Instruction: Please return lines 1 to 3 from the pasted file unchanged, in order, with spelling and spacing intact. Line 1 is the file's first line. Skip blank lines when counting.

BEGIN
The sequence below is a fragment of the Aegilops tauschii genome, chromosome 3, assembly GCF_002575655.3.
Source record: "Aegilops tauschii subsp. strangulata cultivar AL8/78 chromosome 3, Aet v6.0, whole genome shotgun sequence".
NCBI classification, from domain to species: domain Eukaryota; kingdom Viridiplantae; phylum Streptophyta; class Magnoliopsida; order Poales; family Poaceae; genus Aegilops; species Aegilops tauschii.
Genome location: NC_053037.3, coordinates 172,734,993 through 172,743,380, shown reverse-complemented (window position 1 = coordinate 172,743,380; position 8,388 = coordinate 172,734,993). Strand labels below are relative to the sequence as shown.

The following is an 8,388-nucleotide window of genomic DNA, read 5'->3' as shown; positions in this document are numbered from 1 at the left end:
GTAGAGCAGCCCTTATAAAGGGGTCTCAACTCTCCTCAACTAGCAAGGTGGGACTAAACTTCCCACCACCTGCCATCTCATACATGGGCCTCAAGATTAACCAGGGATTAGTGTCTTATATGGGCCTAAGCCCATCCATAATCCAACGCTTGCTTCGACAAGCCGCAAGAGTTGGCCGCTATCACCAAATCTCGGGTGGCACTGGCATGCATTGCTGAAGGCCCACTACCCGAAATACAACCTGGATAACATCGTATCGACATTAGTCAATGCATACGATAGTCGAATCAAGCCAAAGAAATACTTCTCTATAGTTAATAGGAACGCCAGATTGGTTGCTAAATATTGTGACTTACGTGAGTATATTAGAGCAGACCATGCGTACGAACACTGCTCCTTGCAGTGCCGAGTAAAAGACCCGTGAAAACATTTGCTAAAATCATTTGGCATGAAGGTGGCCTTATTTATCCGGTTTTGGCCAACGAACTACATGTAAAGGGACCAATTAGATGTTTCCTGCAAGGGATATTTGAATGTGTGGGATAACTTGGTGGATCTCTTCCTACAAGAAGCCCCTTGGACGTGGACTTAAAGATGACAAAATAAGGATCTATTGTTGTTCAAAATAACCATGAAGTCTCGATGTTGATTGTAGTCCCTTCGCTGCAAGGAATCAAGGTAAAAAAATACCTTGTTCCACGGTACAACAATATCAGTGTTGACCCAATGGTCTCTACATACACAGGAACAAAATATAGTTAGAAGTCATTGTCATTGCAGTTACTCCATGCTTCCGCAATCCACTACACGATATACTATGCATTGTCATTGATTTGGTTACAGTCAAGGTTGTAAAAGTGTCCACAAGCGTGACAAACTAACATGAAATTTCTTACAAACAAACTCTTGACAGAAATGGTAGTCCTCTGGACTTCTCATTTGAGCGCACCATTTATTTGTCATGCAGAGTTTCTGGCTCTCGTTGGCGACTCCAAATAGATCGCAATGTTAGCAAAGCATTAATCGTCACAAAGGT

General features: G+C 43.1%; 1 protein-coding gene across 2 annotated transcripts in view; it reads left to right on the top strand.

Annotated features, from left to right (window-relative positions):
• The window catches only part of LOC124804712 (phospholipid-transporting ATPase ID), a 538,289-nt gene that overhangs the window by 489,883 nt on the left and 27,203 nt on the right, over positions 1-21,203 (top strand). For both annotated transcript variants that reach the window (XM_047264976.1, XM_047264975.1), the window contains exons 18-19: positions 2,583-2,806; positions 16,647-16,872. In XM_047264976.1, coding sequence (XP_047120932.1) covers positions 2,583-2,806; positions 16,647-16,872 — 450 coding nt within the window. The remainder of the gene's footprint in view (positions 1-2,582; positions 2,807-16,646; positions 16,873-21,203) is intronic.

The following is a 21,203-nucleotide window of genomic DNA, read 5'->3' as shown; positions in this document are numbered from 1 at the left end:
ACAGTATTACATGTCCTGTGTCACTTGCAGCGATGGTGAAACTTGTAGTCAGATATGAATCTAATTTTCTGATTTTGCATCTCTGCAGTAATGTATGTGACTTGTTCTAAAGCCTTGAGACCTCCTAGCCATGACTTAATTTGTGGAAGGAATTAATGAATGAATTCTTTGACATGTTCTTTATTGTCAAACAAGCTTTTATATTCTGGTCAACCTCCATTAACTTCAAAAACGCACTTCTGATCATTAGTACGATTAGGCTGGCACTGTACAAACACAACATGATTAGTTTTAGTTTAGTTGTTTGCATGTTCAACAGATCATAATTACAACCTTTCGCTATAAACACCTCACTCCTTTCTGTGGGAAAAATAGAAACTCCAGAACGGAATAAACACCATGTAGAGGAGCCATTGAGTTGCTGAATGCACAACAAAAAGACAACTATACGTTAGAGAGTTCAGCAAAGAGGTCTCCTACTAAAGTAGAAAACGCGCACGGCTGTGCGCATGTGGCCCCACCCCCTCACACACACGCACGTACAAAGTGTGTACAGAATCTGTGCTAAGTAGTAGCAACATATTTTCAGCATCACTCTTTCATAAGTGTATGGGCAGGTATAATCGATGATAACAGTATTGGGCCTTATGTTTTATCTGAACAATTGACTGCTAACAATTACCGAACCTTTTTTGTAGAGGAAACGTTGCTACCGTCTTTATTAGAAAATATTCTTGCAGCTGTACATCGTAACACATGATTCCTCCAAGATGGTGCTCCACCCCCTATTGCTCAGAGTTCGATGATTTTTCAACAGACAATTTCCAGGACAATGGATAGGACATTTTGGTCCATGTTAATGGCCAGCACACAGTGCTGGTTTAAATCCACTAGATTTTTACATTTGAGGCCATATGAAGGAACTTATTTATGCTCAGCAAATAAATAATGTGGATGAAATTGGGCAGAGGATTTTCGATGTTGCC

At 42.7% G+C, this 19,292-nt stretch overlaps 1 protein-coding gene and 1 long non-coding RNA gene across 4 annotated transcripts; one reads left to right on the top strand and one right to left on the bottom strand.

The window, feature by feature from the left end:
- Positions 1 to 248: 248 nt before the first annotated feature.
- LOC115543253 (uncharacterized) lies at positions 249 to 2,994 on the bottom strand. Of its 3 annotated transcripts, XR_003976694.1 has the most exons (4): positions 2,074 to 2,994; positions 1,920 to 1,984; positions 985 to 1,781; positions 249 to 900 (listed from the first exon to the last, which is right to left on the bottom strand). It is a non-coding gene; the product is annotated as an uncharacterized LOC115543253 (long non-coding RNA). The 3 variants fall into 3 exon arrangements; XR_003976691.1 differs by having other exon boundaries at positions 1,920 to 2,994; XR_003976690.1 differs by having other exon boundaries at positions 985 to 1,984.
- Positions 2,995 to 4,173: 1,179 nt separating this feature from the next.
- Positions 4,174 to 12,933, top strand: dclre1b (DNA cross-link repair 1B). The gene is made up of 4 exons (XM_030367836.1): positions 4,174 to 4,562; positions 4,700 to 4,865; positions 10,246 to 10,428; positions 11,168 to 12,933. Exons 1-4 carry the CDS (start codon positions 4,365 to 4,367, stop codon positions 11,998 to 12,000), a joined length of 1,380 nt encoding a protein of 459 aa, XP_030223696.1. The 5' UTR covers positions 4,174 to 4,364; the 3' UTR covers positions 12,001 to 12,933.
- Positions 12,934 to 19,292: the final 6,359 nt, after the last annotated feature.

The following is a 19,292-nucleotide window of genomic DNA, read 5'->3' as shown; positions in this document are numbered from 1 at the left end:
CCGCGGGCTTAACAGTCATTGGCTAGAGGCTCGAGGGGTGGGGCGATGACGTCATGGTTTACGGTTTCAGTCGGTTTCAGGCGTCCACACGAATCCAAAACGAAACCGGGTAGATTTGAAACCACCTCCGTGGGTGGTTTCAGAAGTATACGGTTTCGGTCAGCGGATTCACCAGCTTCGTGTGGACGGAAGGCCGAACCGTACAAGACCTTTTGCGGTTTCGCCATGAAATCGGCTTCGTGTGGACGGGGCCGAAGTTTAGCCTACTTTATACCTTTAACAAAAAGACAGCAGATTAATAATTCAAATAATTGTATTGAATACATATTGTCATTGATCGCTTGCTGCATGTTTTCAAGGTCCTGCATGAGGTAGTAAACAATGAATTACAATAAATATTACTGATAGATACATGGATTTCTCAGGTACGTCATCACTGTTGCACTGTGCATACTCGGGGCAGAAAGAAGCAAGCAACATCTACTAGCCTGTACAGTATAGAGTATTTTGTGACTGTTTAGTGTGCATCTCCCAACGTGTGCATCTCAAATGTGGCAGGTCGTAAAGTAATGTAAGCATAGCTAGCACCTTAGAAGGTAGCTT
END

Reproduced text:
The sequence below is a fragment of the Aegilops tauschii genome, chromosome 3, assembly GCF_002575655.3.
Source record: "Aegilops tauschii subsp. strangulata cultivar AL8/78 chromosome 3, Aet v6.0, whole genome shotgun sequence".
NCBI classification, from domain to species: domain Eukaryota; kingdom Viridiplantae; phylum Streptophyta; class Magnoliopsida; order Poales; family Poaceae; genus Aegilops; species Aegilops tauschii.